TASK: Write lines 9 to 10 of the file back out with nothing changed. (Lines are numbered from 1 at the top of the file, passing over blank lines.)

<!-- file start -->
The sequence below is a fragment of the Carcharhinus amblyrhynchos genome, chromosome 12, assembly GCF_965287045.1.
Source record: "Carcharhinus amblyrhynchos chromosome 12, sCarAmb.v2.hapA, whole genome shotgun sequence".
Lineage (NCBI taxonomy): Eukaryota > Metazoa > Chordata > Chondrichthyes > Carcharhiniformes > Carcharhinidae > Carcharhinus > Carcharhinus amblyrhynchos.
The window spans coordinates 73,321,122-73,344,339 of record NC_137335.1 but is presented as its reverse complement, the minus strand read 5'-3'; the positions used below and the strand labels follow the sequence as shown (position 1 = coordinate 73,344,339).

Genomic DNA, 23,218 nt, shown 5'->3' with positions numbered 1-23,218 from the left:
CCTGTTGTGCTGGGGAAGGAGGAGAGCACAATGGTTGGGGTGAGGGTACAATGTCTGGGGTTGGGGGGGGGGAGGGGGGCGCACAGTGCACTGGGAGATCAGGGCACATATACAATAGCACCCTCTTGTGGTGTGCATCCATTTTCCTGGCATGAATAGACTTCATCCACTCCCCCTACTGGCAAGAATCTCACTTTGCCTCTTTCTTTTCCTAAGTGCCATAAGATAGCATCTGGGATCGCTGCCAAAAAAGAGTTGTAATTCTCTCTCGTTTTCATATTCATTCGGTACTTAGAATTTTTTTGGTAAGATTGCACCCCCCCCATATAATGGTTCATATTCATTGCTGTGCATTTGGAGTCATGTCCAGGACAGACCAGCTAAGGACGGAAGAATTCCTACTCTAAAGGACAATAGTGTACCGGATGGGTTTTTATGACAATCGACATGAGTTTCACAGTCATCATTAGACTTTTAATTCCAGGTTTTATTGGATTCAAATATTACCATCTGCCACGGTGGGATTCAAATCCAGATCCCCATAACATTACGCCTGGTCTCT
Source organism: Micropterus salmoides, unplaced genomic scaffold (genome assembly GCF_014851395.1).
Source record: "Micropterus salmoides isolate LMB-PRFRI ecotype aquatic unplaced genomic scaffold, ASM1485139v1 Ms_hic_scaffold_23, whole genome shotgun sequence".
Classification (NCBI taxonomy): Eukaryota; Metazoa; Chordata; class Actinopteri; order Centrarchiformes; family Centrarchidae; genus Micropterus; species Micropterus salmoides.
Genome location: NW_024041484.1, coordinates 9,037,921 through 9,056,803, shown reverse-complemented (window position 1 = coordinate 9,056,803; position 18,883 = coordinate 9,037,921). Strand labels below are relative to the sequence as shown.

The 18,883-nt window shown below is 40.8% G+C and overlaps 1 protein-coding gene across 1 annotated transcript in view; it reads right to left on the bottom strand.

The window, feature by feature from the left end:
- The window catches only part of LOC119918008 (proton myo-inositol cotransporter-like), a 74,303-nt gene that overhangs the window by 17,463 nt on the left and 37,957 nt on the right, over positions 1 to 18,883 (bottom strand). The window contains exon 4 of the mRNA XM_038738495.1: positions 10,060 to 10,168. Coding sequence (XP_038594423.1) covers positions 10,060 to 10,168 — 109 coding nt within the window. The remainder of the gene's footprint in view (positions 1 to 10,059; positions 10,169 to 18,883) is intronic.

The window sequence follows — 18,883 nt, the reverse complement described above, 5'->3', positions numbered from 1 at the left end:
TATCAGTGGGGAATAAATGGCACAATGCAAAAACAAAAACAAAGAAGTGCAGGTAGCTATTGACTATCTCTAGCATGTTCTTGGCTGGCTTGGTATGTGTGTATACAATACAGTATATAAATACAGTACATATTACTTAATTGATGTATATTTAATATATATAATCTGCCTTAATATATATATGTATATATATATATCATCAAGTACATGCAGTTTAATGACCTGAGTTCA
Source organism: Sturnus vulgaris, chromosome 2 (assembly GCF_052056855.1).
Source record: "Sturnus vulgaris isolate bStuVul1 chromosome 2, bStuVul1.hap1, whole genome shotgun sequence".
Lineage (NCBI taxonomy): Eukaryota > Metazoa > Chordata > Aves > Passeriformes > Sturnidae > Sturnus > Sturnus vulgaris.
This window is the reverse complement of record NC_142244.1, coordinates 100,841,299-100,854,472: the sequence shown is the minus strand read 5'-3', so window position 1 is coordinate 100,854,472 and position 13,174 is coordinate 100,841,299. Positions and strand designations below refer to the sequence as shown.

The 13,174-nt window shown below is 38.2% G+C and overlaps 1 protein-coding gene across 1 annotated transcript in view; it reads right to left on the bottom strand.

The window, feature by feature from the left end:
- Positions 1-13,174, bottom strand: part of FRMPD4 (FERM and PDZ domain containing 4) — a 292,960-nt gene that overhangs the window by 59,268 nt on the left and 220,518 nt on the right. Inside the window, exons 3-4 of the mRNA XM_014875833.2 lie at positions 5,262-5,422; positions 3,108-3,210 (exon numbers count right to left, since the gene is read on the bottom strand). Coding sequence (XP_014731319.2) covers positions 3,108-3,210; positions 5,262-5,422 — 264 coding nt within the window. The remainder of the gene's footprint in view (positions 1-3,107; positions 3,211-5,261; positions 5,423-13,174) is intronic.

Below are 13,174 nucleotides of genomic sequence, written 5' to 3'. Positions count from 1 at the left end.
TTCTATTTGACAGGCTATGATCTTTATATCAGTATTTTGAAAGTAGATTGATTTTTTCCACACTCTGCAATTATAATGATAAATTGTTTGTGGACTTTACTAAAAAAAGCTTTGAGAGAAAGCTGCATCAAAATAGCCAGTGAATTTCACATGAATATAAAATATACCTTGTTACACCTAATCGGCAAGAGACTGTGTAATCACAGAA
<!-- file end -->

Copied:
Classification (NCBI taxonomy): Eukaryota; Metazoa; Chordata; class Actinopteri; order Centrarchiformes; family Centrarchidae; genus Micropterus; species Micropterus salmoides.
Genome location: NW_024041484.1, coordinates 9,037,921 through 9,056,803, shown reverse-complemented (window position 1 = coordinate 9,056,803; position 18,883 = coordinate 9,037,921). Strand labels below are relative to the sequence as shown.